It is clear transportation agencies can respond quickly amid a crisis. As everyone is adapting to new ways of doing things in all aspects of their lives, we can draw significant lessons on how to invest in transportation, using both traditional and technology-driven infrastructure.
Based upon HNTB’s work with agencies across the country, we’ve identified 6 key elements that agencies can focus on as the country moves toward recovery and prepares for the future.
Data analytics will be critical as we evaluate impacts on funding, revisit project priorities and document the continuing impacts on our transportation system. New data will need to be collected while existing data will need to be re-organized or re-evaluated. We will need to prioritize the acquisition and storage of that data and focus on data analysis. As an example, the transportation industry has pushed various travel demand management strategies for decades.
Once stay-at-home orders relax, working from home will likely become the new normal for millions of Americans and “shared transportation” will continue to be a concern. Agencies will need to track the impacts on traffic, use the data to determine if there are new patterns and have a renewed focus on the benefits of TDM strategies on the transportation system and the environment. This also will be a good time, again driven by data, to reassess equity and transportation access.
2. Electronic Payments
As toll and transit agencies have been experiencing for some time, we will continue to see the increase in electronic and touchless payment systems and technologies. While many toll agencies have started the move to electronic toll collection, the pandemic response is increasing that shift to use ETC technologies. Now, toll booth operator collection is not an option, given public health safety considerations. Toll agencies need to continue working aggressively to ensure that systems are interoperable to support users not only in their state, but from around the nation.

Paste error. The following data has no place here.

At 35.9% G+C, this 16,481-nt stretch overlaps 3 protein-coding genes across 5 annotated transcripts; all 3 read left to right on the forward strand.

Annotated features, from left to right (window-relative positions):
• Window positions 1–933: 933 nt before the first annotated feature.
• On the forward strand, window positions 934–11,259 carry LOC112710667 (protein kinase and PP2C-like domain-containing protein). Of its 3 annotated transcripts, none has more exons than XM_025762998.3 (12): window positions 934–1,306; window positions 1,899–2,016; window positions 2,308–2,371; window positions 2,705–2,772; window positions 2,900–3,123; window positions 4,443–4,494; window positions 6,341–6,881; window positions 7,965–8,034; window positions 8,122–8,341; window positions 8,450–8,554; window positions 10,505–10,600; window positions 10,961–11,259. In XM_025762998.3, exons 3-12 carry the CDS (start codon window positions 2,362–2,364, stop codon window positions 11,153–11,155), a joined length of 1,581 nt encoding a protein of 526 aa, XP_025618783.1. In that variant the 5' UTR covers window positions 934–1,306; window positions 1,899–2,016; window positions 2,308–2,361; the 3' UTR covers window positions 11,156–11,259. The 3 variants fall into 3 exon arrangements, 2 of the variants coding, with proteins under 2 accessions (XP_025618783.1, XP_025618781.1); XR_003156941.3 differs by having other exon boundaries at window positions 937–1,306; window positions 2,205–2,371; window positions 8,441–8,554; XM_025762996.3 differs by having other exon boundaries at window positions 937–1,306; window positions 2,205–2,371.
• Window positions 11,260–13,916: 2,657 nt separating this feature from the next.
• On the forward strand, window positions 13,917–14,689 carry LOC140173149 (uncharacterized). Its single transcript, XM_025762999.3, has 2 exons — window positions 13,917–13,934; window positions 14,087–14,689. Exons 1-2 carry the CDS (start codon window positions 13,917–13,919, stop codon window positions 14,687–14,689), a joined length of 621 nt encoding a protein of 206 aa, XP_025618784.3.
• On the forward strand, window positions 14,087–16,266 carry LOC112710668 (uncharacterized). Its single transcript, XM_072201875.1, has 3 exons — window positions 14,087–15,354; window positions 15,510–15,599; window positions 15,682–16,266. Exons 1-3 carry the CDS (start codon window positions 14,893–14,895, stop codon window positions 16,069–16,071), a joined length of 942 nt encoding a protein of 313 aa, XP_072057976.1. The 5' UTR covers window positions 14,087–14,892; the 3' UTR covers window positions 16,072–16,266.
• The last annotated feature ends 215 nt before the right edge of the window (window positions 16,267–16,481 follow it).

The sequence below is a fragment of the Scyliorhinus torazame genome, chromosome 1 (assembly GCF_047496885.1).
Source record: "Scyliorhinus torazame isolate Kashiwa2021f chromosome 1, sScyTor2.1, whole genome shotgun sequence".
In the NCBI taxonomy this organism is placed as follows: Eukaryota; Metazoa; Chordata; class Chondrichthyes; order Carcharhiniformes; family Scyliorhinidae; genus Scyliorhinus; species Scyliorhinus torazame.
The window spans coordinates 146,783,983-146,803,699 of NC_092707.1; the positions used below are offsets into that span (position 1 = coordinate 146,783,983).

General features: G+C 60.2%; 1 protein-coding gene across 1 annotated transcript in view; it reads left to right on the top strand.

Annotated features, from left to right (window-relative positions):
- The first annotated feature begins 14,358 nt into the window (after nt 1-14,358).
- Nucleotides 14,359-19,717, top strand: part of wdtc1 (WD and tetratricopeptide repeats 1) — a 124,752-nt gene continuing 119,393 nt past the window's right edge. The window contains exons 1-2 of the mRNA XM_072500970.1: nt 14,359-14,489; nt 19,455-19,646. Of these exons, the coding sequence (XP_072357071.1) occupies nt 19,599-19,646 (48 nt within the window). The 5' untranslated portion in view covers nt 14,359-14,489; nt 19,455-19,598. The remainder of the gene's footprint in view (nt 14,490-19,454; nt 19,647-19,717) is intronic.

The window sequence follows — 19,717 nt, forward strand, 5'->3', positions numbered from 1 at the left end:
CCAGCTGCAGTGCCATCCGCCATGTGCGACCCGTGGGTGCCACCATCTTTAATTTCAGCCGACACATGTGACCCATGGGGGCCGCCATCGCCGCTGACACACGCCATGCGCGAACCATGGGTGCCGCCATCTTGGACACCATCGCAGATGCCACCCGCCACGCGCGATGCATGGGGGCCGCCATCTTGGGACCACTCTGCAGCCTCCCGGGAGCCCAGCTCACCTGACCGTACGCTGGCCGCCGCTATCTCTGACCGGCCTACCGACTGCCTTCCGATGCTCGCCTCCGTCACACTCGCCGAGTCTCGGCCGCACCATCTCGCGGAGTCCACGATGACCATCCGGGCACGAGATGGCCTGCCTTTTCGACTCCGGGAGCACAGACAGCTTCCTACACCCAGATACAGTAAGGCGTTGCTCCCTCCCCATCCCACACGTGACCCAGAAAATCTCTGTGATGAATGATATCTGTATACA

Transit agencies also are increasing the use of cash-free, touchless transit payment systems and technologies using technologies that are on the market today.
The biggest challenge will be to ensure that those transit users who are cash-based and do not use credit or debit cards still have access to transit and mobility on demand options.
3. Commercial Vehicle Solutions
While store shelves were occasionally bare due to panic buying, the entire supply chain was in constant motion to ensure those shelves were restocked. The movement of goods require truck facilities and policies that support the supply chain, such as rest areas, gas stations and food options that can support trucks, all of which were impacted, resulting in challenges for truck drivers.
In addition to long-haul goods movement needs, the local movement of goods is going through a fundamental shift. As people have found, home delivery services and freight movement will be even stronger in the future, even after the pandemic ends. This means we must create efficiencies and policies supporting the entire national freight network, including trucks, trains, shipping and intermodal transfer facilities, to create a resilient transportation system.